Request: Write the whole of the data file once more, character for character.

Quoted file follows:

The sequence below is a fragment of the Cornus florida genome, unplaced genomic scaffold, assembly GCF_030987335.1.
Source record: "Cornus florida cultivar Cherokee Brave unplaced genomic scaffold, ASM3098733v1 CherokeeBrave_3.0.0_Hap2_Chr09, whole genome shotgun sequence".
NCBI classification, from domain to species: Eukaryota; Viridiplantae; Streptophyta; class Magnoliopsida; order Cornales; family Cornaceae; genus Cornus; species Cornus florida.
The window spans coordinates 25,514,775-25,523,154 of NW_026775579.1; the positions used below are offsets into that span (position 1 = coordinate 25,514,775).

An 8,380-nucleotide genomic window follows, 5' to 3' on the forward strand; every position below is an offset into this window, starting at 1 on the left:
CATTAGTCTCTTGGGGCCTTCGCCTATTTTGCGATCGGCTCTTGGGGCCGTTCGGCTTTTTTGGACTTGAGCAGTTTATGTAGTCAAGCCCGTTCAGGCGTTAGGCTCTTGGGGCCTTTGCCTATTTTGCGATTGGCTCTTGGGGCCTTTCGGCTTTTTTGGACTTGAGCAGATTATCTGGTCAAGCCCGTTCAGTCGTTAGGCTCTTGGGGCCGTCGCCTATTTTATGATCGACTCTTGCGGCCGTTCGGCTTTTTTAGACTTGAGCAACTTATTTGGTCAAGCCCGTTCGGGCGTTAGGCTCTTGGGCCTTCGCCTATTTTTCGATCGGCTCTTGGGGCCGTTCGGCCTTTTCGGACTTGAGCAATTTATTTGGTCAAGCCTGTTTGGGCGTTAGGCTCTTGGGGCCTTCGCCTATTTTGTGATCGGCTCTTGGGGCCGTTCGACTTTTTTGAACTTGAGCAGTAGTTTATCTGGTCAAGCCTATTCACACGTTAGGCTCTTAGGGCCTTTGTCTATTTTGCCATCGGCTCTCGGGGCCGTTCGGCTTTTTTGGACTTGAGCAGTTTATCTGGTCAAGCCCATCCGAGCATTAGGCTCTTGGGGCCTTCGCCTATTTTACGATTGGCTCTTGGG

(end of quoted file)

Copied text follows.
The sequence below is a fragment of the Cornus florida genome, unplaced genomic scaffold, assembly GCF_030987335.1.
Source record: "Cornus florida cultivar Cherokee Brave unplaced genomic scaffold, ASM3098733v1 CherokeeBrave_3.0.0_Hap2_Chr09, whole genome shotgun sequence".
NCBI classification, from domain to species: Eukaryota; Viridiplantae; Streptophyta; class Magnoliopsida; order Cornales; family Cornaceae; genus Cornus; species Cornus florida.
The window spans coordinates 25,514,775-25,523,154 of NW_026775579.1; the positions used below are offsets into that span (position 1 = coordinate 25,514,775).

An 8,380-nucleotide genomic window follows, 5' to 3' on the forward strand; every position below is an offset into this window, starting at 1 on the left:
CATTAGTCTCTTGGGGCCTTCGCCTATTTTGCGATCGGCTCTTGGGGCCGTTCGGCTTTTTTGGACTTGAGCAGTTTATGTAGTCAAGCCCGTTCAGGCGTTAGGCTCTTGGGGCCTTTGCCTATTTTGCGATTGGCTCTTGGGGCCTTTCGGCTTTTTTGGACTTGAGCAGATTATCTGGTCAAGCCCGTTCAGTCGTTAGGCTCTTGGGGCCGTCGCCTATTTTATGATCGACTCTTGCGGCCGTTCGGCTTTTTTAGACTTGAGCAACTTATTTGGTCAAGCCCGTTCGGGCGTTAGGCTCTTGGGCCTTCGCCTATTTTTCGATCGGCTCTTGGGGCCGTTCGGCCTTTTCGGACTTGAGCAATTTATTTGGTCAAGCCTGTTTGGGCGTTAGGCTCTTGGGGCCTTCGCCTATTTTGTGATCGGCTCTTGGGGCCGTTCGACTTTTTTGAACTTGAGCAGTAGTTTATCTGGTCAAGCCTATTCACACGTTAGGCTCTTAGGGCCTTTGTCTATTTTGCCATCGGCTCTCGGGGCCGTTCGGCTTTTTTGGACTTGAGCAGTTTATCTGGTCAAGCCCATCCGAGCATTAGGCTCTTGGGGCCTTCGCCTATTTTACGATTGGCTCTTGGG